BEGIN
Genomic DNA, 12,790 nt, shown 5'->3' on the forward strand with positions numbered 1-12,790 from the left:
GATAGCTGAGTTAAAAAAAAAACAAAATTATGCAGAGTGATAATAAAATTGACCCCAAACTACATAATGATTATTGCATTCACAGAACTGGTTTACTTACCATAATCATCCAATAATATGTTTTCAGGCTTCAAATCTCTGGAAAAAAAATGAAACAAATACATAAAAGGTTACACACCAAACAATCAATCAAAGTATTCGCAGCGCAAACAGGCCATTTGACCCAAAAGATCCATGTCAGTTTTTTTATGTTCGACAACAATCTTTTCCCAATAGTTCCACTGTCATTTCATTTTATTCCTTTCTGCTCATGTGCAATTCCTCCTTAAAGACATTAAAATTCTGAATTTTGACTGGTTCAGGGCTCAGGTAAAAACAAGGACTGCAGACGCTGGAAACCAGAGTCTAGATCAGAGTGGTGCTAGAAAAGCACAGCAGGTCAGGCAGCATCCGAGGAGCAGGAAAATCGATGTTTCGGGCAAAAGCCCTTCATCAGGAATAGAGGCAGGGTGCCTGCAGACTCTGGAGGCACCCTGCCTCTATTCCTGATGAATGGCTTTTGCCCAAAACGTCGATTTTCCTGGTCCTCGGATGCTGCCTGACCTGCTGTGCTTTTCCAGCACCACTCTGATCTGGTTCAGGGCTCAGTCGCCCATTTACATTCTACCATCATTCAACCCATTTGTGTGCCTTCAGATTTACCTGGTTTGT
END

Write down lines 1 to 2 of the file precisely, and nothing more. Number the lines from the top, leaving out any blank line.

Genomic DNA, 12,790 nt, shown 5'->3' on the forward strand with positions numbered 1-12,790 from the left:
GATAGCTGAGTTAAAAAAAAAACAAAATTATGCAGAGTGATAATAAAATTGACCCCAAACTACATAATGATTATTGCATTCACAGAACTGGTTTACTTACCATAATCATCCAATAATATGTTTTCAGGCTTCAAATCTCTGGAAAAAAAATGAAACAAATACATAAAAGGTTACACACCAAACAATCAATCAAAGTATTCGCAGCGCAAACAGGCCATTTGACCCAAAAGATCCATGTCAGTTTTTTTATGTTCGACAACAATCTTTTCCCAATAGTTCCACTGTCATTTCATTTTATTCCTTTCTGCTCATGTGCAATTCCTCCTTAAAGACATTAAAATTCTGAATTTTGACTGGTTCAGGGCTCAGGTAAAAACAAGGACTGCAGACGCTGGAAACCAGAGTCTAGATCAGAGTGGTGCTAGAAAAGCACAGCAGGTCAGGCAGCATCCGAGGAGCAGGAAAATCGATGTTTCGGGCAAAAGCCCTTCATCAGGAATAGAGGCAGGGTGCCTGCAGACTCTGGAGGCACCCTGCCTCTATTCCTGATGAATGGCTTTTGCCCAAAACGTCGATTTTCCTGGTCCTCGGATGCTGCCTGACCTGCTGTGCTTTTCCAGCACCACTCTGATCTGGTTCAGGGCTCAGTCGCCCATTTACATTCTACCATCATTCAACCCATTTGTGTGCCTTCAGATTTACCTGGTTTGT